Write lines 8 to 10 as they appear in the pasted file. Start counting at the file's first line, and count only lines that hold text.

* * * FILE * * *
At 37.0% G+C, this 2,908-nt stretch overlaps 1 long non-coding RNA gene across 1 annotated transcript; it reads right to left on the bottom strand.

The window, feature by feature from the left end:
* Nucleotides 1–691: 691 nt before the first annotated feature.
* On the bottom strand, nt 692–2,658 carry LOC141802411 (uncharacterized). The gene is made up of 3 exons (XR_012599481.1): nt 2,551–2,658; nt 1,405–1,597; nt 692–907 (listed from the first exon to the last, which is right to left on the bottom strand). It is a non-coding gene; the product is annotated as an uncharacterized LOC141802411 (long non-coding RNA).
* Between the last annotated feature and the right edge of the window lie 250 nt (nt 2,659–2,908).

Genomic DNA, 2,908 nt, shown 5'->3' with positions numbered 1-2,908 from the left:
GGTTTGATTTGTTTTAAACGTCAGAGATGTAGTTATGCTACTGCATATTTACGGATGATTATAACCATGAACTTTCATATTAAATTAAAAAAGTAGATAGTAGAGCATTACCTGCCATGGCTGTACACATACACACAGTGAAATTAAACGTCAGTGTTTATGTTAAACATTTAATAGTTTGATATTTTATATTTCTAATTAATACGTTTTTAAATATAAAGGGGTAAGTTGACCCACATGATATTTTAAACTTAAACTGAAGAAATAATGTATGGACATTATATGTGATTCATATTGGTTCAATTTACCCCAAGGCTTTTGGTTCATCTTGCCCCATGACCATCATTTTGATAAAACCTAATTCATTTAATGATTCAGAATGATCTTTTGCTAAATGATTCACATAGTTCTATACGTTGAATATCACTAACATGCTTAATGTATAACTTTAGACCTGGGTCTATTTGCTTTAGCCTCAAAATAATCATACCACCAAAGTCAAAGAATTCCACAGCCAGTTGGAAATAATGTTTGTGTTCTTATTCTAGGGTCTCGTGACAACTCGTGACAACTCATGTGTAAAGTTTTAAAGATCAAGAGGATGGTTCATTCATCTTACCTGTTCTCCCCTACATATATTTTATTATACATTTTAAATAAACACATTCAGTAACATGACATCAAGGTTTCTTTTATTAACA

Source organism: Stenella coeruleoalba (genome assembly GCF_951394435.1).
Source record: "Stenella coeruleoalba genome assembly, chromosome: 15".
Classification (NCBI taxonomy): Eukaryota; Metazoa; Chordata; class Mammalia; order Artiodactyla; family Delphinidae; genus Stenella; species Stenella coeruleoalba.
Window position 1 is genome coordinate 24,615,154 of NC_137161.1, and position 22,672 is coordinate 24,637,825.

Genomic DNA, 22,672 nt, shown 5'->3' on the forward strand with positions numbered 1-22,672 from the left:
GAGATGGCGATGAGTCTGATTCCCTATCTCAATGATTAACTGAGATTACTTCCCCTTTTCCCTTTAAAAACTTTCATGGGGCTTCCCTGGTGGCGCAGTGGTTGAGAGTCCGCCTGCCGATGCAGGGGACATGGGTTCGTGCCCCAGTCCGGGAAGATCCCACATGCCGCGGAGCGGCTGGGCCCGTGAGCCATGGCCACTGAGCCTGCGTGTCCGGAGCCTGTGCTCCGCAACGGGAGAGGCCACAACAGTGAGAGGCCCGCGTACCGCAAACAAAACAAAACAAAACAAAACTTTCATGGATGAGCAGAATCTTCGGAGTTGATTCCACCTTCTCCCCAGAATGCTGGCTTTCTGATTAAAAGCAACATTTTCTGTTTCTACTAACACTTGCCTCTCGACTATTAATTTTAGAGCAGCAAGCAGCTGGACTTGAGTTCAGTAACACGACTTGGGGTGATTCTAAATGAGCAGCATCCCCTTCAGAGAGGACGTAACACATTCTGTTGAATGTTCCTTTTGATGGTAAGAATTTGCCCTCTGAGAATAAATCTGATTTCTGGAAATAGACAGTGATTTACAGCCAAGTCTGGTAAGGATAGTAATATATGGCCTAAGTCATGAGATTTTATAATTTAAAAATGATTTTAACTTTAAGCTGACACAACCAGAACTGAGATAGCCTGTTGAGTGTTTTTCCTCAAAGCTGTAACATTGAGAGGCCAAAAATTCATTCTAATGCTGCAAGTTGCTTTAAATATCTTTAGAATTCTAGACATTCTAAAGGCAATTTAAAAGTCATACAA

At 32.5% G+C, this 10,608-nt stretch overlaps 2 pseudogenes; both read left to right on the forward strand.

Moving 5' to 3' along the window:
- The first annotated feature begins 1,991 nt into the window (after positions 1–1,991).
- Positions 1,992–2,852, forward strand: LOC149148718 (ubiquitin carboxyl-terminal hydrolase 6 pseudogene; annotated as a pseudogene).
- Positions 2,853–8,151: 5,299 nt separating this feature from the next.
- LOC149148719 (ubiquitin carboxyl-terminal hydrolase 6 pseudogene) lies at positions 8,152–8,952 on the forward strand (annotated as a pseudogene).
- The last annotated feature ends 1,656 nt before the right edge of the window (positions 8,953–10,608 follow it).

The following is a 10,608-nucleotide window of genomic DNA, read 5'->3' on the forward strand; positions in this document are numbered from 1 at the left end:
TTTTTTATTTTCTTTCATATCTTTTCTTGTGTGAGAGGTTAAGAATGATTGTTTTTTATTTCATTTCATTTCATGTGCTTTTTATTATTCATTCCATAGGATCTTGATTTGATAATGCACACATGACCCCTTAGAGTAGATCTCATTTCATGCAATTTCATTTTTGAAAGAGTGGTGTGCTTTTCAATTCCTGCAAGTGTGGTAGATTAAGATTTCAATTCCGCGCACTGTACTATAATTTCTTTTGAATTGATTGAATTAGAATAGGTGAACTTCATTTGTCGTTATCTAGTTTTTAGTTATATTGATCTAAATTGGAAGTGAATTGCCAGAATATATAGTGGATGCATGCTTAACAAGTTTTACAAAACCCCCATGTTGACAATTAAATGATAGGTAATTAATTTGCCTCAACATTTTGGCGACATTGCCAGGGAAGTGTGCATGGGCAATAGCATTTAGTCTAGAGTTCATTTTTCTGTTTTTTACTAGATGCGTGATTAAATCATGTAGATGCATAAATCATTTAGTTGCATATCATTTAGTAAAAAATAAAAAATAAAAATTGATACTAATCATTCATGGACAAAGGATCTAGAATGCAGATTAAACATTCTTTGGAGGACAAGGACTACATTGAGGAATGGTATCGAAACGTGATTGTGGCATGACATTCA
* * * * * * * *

Source organism: Stenella coeruleoalba (genome assembly GCF_951394435.1).
Source record: "Stenella coeruleoalba genome assembly, chromosome: 15".
Classification (NCBI taxonomy): Eukaryota; Metazoa; Chordata; class Mammalia; order Artiodactyla; family Delphinidae; genus Stenella; species Stenella coeruleoalba.